At the outset, one must try to identify the constitutional right which is being enforced. This is not easy, as the precedents have been far from explicit. In Brown I, after emphasizing the importance of education, the Court said that:
Such an opportunity, where the state has undertaken to provide it, is a right which must be made available to all on equal terms.
347 U.S. at 493. In Brown II, the Court identified the "fundamental principle" enunciated in Brown I as being the unconstitutionality of "racial discrimination in public education," 349 U.S. at 298, and spoke of "the personal interest of the plaintiffs in admission to public schools as soon as practicable on a nondiscriminatory basis." 349 U.S. at 300. Although this and similar language is ambiguous as to the specific constitutional right, it means -- as a minimum -- that one has the right not to be compelled by state action to attend a segregated school system. In the evolutionary process since 1954, decisions of this Court have added a significant gloss to this original right. Although nowhere expressly articulated in these terms, I would now define it as the right, derived from the Equal Protection Clause, to expect that, once the State has assumed [p226] responsibility for education, local school boards will operate integrated school systems within their respective districts. [n11] This means that school authorities, consistent with the generally accepted educational goal of attaining quality education for all pupils, must make and implement their customary decisions with a view toward enhancing integrated school opportunities.
The term "integrated school system" presupposes, of course, a total absence of any laws, regulations, or policies supportive of the type of "legalized" segregation condemned in Brown. A system would be integrated in accord with constitutional standards if the responsible authorities had taken appropriate steps to (i) integrate faculties and administration; (ii) scrupulously assure equality of facilities, instruction, and curriculum opportunities throughout the district; (iii) utilize their authority to draw attendance zones to promote integration; and (iv) locate new schools, close old ones, and determine the size and grade categories with this same objective in mind. Where school authorities decide to undertake the transportation of students, this also must be with integrative opportunities in mind.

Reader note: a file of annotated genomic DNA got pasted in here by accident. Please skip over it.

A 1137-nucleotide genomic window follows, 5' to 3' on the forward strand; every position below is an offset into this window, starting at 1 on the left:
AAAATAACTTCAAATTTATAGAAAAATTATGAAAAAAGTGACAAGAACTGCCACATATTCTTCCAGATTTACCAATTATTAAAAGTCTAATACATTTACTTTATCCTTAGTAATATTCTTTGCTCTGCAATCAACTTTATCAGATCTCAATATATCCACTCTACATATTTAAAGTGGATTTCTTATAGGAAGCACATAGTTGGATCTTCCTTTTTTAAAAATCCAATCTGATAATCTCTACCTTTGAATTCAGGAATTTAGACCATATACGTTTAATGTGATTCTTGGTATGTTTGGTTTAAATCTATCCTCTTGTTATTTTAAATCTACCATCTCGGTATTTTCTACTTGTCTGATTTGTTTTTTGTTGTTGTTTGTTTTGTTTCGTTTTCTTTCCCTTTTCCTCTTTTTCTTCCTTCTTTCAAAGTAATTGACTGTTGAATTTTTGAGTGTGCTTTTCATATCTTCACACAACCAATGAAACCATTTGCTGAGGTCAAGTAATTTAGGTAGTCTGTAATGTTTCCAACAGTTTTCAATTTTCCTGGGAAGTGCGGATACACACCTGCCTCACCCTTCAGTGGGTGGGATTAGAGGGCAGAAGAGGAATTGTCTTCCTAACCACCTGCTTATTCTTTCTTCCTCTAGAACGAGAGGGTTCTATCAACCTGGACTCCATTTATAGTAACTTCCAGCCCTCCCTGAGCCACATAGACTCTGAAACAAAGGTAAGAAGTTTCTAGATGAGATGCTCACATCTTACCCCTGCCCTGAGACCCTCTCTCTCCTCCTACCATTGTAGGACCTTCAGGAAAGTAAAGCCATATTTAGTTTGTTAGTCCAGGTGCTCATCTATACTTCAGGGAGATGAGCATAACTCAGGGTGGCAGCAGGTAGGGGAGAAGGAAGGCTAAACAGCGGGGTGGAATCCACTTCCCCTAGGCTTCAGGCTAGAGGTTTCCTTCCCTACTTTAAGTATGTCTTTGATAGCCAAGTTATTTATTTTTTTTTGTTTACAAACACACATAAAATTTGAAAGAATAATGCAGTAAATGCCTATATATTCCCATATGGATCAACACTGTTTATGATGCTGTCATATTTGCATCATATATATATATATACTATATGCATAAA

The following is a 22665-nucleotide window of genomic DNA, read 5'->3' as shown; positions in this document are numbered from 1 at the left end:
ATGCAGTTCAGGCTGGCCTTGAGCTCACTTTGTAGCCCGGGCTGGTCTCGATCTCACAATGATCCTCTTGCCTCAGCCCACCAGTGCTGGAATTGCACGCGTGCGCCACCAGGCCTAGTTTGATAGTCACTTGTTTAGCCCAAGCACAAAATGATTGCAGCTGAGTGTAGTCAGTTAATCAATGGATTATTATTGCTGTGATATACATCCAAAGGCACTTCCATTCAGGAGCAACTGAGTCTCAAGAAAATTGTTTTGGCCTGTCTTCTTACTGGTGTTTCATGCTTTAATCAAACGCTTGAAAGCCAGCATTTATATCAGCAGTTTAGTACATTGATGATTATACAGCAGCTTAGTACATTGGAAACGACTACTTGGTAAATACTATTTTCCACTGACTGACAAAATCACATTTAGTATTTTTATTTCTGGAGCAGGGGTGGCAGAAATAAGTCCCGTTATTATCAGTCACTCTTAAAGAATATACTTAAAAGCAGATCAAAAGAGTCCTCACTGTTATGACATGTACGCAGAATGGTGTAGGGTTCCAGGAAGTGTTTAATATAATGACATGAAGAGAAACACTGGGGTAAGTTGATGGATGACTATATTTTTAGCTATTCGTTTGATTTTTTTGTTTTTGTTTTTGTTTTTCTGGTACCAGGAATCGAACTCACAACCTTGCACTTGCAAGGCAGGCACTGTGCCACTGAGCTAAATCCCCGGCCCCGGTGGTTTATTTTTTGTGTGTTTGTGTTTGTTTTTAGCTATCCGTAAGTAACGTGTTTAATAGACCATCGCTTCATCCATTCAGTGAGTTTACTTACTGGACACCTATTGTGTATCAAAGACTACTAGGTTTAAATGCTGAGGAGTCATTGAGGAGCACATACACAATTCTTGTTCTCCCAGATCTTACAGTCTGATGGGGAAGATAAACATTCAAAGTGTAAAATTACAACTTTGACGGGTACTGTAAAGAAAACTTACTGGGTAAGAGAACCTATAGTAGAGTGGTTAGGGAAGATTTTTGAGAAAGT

The foregoing prescription is not intended to be either definitive or all-inclusive, but rather an indication of the contour characteristics of an integrated school system in which all citizens and pupils may justifiably be confident that racial discrimination is neither practiced nor tolerated. An integrated school system does not [p227] mean -- and indeed could not mean in view of the residential patterns of most of our major metropolitan areas -- that every school must, in fact, be an integrated unit. A school which happens to be all or predominantly white or all or predominantly black is not a "segregated" school in an unconstitutional sense if the system itself is a genuinely integrated one.
Having school boards operate an integrated school system provides the best assurance of meeting the constitutional requirement that racial discrimination, subtle or otherwise, will find no place in the decisions of public school officials. Courts judging past school board actions with a view to their general integrative effect will be best able to assure an absence of such discrimination while avoiding the murky, subjective judgments inherent in the Court's search for "segregative intent." Any test resting on so nebulous and elusive an element as a school board's segregative "intent" provides inadequate assurance that minority children will not be shortchanged in the decisions of those entrusted with the nondiscriminatory operation of our public schools.